by Barbara Latta
When the Thanksgiving holiday comes around every year, we think of turkeys, Pilgrims, and football. We reflect on the feast the first settlers shared with their Native American friends, but do you know when it became an official national holiday?
Many years after the 1620 settlers gave thanks to God for his protection and bountiful harvest, pastors, leaders, governors and presidents called for a day set aside to give thanks. But it took over two decades of persuasion from Mrs. Sarah Josepha Hale, editor of Godey’s Lady’s Book, to get a president to proclaim a national holiday to be celebrated annually. In 1863, President Lincoln set aside the last Thursday of November as a national day of thanksgiving. Each year thereafter, the holiday was recognized, although the dates varied. Finally in 1941, Congress established the last Thursday of November to be the official Thanksgiving Day.
A lot of things are going on in the world and in our country today that are disastrous and lacking any recognition of God. However, we still have much to be thankful for. We can take a lesson from Abraham Lincoln who made the following statement in his Thanksgiving Proclamation of 1863:
The year that is drawing toward its close has been filled with the blessings of fruitful fields and healthful skies. To these bounties, which are so constantly enjoyed that we are prone to forget the Source from which they come, others have been added which are of so extraordinary a nature that they can not fail to penetrate and soften even the heart which is habitually insensible to the ever-watchful providence of Almighty God. . . . No human counsel hath devised nor hath any mortal hand worked out these great things. They are the gracious gifts of the Most High God, Who, while dealing with us in anger for our sins, hath nevertheless remembered mercy.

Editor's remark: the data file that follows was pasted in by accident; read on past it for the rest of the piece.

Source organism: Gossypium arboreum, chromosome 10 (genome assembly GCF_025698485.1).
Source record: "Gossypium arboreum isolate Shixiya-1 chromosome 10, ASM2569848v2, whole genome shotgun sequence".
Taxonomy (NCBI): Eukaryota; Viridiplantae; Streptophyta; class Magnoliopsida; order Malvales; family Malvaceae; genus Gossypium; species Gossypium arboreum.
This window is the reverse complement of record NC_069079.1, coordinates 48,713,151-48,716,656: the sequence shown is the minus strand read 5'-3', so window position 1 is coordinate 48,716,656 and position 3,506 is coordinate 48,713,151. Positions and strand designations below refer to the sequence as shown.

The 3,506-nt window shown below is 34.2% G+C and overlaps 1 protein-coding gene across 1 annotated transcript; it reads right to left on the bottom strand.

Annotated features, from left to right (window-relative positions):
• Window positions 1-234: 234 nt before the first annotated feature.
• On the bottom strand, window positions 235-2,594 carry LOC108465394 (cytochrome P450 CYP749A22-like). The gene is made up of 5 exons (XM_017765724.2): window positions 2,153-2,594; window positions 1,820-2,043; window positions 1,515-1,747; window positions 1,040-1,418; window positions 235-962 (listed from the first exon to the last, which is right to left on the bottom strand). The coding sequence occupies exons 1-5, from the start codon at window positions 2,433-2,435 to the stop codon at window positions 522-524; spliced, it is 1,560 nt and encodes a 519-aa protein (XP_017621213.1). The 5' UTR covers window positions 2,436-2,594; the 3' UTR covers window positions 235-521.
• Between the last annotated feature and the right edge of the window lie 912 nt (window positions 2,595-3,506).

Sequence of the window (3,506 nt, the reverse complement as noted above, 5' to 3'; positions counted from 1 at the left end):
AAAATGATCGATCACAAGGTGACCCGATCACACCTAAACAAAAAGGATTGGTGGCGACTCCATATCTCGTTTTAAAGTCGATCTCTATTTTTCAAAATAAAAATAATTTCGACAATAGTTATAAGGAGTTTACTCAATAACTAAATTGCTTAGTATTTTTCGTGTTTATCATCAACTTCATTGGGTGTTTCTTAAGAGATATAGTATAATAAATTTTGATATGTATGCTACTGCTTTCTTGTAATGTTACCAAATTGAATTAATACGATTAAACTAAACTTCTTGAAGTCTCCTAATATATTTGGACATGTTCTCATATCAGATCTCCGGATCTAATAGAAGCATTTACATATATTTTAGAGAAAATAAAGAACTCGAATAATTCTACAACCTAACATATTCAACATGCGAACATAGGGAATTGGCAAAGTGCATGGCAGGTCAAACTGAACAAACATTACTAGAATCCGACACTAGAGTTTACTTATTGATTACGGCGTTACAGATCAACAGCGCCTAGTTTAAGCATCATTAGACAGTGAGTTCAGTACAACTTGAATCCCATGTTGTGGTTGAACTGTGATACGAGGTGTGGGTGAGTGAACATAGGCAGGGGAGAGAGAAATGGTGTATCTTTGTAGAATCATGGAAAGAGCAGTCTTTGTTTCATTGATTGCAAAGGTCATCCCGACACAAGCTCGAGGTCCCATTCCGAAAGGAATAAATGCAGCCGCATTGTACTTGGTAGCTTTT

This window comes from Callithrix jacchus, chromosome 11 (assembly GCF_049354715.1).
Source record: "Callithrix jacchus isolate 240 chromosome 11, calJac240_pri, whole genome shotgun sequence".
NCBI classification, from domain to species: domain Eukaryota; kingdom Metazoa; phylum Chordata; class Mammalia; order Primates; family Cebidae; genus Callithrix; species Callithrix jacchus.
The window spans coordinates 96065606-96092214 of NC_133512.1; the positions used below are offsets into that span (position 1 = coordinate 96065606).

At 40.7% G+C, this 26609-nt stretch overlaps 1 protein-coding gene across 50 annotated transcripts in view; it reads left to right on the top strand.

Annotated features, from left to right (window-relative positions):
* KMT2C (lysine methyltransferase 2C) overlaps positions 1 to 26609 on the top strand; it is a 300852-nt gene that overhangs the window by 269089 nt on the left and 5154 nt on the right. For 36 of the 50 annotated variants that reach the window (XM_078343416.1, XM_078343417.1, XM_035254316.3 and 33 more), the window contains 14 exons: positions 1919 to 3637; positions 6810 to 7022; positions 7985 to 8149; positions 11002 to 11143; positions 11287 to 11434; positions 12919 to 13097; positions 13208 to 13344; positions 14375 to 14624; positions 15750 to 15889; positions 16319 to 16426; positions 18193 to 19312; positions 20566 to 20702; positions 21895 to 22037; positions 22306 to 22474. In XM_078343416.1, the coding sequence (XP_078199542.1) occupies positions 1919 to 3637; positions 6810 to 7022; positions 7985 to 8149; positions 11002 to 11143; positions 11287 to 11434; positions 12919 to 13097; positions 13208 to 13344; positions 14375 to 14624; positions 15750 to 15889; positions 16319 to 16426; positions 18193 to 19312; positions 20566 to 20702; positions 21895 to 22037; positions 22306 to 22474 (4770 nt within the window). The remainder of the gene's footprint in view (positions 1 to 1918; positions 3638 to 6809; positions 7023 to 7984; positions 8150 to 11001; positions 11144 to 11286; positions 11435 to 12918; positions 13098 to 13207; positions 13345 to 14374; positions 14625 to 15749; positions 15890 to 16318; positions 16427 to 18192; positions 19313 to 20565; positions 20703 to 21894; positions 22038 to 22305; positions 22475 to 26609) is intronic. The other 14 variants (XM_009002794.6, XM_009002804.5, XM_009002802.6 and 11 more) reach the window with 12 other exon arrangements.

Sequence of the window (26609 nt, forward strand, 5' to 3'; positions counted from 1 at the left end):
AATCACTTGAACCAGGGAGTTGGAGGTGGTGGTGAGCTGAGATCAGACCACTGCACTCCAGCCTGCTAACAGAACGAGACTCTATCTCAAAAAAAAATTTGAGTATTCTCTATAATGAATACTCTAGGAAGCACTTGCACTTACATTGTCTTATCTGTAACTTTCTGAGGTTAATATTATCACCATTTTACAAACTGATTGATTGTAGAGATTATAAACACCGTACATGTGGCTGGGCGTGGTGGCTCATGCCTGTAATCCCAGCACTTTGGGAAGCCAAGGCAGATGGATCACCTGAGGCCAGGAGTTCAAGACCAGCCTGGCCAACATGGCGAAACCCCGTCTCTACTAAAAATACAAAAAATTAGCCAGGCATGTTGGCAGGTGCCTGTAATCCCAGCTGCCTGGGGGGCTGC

It was only three months before he made this speech that Lincoln stood at the graves of Gettsyburg, where thousands lay buried. It was here in the midst of a war, a severe trial of faith, that this president became a Christian. He made this proclamation during the worst time in American history giving thanks to God for blessing the nation.
Can we do any less? We have trials now. Decisions are being made that affect us all in negative ways, and God’s foundations are ridiculed by government leaders. However, America is still a great nation only because God has so blessed us. We can continue to be a light to the rest of the world.
We need to be thankful in the midst of the storm of politics, rhetoric, and scandal. Because we are still America the beautiful and America the blessed.
I am thankful for my God, my family, my freedom, my rights, my home, and my health. I am thankful for our military and civilian protection, my friends, my church, my talents, and my abilities.
And I am thankful to you, the reader of this blog, for your participation and input.
I would love for you to share some things you are thankful for.